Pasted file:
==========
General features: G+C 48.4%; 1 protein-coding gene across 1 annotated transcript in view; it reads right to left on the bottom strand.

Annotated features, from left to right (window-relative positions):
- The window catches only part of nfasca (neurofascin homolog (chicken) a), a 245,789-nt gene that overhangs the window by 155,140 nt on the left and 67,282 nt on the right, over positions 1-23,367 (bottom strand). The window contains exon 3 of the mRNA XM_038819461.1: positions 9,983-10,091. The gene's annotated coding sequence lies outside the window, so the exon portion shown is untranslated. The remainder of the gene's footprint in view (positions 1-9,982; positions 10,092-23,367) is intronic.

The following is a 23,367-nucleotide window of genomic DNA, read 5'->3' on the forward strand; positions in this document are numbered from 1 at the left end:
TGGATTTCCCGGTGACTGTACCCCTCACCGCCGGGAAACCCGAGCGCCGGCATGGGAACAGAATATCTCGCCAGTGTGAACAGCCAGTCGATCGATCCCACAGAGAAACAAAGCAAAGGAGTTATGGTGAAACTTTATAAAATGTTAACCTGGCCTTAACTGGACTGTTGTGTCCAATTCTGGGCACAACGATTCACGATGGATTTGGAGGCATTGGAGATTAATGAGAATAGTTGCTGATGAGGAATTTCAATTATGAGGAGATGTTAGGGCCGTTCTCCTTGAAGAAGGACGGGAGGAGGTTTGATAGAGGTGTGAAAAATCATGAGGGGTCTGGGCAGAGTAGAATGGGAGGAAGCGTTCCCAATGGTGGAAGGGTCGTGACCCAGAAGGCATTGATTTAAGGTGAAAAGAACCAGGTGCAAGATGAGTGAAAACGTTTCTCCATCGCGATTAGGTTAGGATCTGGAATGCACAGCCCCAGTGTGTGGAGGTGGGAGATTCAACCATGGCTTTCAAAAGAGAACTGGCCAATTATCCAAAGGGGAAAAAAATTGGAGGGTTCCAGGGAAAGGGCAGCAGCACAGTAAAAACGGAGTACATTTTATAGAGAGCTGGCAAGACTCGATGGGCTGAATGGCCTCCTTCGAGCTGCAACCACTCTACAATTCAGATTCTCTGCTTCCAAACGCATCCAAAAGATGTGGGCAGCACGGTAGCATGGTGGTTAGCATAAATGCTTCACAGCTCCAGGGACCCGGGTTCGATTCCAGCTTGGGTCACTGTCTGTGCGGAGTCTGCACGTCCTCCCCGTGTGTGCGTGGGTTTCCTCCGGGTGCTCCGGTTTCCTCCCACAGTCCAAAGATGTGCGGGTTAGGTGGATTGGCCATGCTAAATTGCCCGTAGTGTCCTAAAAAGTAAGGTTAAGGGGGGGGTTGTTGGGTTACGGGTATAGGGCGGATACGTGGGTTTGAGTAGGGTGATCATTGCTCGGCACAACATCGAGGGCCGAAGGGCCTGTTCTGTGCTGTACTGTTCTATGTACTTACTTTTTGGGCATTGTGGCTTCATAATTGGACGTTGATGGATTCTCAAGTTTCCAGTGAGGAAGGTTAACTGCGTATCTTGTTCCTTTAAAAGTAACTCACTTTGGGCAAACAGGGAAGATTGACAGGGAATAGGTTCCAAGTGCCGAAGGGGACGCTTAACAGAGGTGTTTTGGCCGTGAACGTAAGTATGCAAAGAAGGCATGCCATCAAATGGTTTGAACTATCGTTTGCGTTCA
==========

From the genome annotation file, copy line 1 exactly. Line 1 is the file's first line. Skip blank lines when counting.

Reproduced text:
General features: G+C 48.4%; 1 protein-coding gene across 1 annotated transcript in view; it reads right to left on the bottom strand.